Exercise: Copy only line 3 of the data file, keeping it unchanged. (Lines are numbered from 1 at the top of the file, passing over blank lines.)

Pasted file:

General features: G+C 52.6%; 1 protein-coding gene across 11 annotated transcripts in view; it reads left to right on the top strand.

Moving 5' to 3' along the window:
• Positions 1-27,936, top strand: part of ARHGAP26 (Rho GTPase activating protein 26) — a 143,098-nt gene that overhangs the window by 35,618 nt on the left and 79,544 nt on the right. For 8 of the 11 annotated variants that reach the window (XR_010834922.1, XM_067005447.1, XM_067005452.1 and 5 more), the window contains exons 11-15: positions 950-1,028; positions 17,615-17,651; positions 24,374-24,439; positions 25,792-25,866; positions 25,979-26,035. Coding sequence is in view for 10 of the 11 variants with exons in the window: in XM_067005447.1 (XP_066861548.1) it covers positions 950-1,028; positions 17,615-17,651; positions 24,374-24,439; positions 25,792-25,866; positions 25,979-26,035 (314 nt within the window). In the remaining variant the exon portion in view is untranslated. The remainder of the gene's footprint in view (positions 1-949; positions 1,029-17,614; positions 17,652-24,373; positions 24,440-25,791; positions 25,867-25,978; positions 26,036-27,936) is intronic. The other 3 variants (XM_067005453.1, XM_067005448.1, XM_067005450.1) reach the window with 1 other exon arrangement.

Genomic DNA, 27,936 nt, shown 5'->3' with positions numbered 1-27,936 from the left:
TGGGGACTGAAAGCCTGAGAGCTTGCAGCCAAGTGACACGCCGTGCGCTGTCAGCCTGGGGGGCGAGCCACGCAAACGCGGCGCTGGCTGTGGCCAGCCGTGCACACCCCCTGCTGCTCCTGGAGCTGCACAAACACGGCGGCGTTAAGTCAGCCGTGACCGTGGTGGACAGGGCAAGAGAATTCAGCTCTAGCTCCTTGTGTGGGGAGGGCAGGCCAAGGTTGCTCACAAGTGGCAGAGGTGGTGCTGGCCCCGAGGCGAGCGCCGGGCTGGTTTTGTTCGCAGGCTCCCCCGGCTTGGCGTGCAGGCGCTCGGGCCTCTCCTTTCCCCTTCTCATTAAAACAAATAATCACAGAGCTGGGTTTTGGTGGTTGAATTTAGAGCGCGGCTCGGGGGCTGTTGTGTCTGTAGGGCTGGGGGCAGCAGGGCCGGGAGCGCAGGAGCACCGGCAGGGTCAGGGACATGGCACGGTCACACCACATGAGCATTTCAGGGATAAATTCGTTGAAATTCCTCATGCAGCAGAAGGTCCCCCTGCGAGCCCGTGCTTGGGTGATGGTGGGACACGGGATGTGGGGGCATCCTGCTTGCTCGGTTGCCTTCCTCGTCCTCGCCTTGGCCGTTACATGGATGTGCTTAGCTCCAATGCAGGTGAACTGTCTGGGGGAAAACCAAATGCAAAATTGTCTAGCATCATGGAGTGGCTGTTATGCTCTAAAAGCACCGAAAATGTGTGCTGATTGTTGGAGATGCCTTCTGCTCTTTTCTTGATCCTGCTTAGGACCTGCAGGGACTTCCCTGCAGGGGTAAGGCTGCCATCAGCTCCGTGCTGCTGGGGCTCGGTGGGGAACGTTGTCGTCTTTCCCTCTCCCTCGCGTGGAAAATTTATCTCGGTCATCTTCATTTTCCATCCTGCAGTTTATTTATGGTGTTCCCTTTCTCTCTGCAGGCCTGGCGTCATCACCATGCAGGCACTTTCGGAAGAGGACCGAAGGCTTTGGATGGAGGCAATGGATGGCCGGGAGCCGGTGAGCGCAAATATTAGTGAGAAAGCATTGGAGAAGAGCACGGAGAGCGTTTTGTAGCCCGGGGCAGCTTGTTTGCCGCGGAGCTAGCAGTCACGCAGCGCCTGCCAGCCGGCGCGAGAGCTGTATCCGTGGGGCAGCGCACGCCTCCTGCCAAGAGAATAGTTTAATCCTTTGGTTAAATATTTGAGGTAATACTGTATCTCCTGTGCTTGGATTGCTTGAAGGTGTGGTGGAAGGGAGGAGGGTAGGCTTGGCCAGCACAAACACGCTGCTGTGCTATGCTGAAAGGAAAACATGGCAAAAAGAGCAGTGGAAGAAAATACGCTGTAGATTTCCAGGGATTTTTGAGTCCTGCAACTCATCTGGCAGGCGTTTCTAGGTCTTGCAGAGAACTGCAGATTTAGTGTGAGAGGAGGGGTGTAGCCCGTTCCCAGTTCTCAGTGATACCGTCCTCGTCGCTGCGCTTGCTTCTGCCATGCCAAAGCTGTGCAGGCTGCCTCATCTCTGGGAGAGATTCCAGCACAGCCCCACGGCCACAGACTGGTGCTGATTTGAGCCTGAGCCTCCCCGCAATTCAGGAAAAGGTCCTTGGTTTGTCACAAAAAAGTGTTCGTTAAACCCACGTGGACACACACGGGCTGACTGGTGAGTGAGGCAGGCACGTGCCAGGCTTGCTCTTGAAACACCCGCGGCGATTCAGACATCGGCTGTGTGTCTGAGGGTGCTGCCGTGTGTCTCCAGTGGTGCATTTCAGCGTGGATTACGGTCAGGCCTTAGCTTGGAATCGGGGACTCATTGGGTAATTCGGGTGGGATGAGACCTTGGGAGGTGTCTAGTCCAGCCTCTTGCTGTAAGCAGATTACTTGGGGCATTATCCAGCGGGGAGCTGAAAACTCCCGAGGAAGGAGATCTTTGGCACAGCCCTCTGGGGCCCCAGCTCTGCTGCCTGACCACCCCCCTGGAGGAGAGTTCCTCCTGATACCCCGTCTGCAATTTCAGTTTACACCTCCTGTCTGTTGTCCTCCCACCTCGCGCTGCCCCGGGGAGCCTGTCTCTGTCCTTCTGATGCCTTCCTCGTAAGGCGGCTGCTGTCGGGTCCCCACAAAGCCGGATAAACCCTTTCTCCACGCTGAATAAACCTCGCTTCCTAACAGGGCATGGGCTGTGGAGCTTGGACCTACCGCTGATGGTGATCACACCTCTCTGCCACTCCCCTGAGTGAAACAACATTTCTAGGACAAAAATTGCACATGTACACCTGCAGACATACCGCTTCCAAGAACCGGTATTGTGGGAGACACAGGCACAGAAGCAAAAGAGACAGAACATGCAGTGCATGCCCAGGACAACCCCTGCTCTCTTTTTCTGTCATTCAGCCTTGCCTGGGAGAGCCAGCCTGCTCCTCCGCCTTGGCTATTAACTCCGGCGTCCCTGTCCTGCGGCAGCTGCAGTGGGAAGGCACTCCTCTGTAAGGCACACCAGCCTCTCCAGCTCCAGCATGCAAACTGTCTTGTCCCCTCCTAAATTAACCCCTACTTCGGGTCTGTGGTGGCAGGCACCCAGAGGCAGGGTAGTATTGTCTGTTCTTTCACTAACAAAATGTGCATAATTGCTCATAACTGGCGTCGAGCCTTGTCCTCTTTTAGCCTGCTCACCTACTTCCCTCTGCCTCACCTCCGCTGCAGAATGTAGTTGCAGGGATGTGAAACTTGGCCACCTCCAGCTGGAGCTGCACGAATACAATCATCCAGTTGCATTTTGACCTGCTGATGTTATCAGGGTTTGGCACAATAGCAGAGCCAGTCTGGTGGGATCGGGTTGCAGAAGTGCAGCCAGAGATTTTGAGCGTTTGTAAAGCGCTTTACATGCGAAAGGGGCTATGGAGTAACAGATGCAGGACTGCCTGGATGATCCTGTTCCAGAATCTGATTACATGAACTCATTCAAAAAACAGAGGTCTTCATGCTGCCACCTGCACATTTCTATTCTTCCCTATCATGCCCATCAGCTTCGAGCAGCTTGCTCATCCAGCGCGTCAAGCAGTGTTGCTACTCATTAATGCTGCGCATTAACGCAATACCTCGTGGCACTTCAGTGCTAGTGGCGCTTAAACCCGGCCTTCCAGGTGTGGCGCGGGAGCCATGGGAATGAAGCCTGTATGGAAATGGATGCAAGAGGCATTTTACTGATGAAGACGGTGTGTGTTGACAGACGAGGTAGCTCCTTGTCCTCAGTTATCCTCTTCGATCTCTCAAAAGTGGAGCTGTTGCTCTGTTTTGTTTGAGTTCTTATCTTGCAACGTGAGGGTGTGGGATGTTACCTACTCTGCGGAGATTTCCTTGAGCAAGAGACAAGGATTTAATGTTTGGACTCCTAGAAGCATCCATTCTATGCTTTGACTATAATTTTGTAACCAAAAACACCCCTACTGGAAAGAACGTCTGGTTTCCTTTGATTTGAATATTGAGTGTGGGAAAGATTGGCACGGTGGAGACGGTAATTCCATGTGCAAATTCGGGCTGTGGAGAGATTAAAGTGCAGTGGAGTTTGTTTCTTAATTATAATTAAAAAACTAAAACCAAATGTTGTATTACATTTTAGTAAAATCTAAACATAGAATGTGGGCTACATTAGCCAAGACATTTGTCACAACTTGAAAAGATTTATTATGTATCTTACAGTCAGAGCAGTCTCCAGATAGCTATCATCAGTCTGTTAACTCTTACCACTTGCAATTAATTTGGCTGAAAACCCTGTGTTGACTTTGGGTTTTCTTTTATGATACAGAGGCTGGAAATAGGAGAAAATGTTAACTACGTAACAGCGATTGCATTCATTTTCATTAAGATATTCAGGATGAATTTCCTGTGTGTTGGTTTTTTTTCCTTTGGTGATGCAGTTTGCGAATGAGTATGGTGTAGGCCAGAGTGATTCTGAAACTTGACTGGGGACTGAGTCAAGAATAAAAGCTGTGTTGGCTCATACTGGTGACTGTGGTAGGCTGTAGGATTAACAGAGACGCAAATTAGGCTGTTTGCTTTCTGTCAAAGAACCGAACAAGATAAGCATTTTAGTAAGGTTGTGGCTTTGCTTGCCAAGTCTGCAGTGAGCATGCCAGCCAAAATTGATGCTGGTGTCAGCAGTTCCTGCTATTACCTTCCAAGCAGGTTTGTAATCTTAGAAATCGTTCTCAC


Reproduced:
• Positions 1-27,936, top strand: part of ARHGAP26 (Rho GTPase activating protein 26) — a 143,098-nt gene that overhangs the window by 35,618 nt on the left and 79,544 nt on the right. For 8 of the 11 annotated variants that reach the window (XR_010834922.1, XM_067005447.1, XM_067005452.1 and 5 more), the window contains exons 11-15: positions 950-1,028; positions 17,615-17,651; positions 24,374-24,439; positions 25,792-25,866; positions 25,979-26,035. Coding sequence is in view for 10 of the 11 variants with exons in the window: in XM_067005447.1 (XP_066861548.1) it covers positions 950-1,028; positions 17,615-17,651; positions 24,374-24,439; positions 25,792-25,866; positions 25,979-26,035 (314 nt within the window). In the remaining variant the exon portion in view is untranslated. The remainder of the gene's footprint in view (positions 1-949; positions 1,029-17,614; positions 17,652-24,373; positions 24,440-25,791; positions 25,867-25,978; positions 26,036-27,936) is intronic. The other 3 variants (XM_067005453.1, XM_067005448.1, XM_067005450.1) reach the window with 1 other exon arrangement.